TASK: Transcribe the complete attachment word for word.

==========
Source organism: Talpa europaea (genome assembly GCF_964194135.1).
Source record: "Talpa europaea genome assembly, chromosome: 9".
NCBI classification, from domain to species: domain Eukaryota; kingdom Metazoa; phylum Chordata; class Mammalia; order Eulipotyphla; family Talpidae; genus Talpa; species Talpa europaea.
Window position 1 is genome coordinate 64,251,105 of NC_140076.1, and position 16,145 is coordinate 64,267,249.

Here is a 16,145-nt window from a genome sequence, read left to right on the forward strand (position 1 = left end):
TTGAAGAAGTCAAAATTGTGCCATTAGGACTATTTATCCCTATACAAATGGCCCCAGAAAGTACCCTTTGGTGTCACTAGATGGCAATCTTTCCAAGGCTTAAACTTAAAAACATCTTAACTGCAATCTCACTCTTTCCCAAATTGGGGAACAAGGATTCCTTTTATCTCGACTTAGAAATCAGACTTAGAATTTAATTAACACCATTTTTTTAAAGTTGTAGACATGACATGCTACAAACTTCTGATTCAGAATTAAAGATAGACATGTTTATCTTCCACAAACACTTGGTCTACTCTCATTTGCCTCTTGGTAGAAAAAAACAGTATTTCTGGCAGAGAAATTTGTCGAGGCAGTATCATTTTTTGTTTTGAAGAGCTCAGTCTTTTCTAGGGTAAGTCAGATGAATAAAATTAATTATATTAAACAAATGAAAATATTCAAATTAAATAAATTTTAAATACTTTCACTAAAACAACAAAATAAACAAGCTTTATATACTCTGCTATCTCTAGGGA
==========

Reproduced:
Source organism: Talpa europaea (genome assembly GCF_964194135.1).
Source record: "Talpa europaea genome assembly, chromosome: 9".
NCBI classification, from domain to species: domain Eukaryota; kingdom Metazoa; phylum Chordata; class Mammalia; order Eulipotyphla; family Talpidae; genus Talpa; species Talpa europaea.
Window position 1 is genome coordinate 64,251,105 of NC_140076.1, and position 16,145 is coordinate 64,267,249.

Here is a 16,145-nt window from a genome sequence, read left to right on the forward strand (position 1 = left end):
TTGAAGAAGTCAAAATTGTGCCATTAGGACTATTTATCCCTATACAAATGGCCCCAGAAAGTACCCTTTGGTGTCACTAGATGGCAATCTTTCCAAGGCTTAAACTTAAAAACATCTTAACTGCAATCTCACTCTTTCCCAAATTGGGGAACAAGGATTCCTTTTATCTCGACTTAGAAATCAGACTTAGAATTTAATTAACACCATTTTTTTAAAGTTGTAGACATGACATGCTACAAACTTCTGATTCAGAATTAAAGATAGACATGTTTATCTTCCACAAACACTTGGTCTACTCTCATTTGCCTCTTGGTAGAAAAAAACAGTATTTCTGGCAGAGAAATTTGTCGAGGCAGTATCATTTTTTGTTTTGAAGAGCTCAGTCTTTTCTAGGGTAAGTCAGATGAATAAAATTAATTATATTAAACAAATGAAAATATTCAAATTAAATAAATTTTAAATACTTTCACTAAAACAACAAAATAAACAAGCTTTATATACTCTGCTATCTCTAGGGA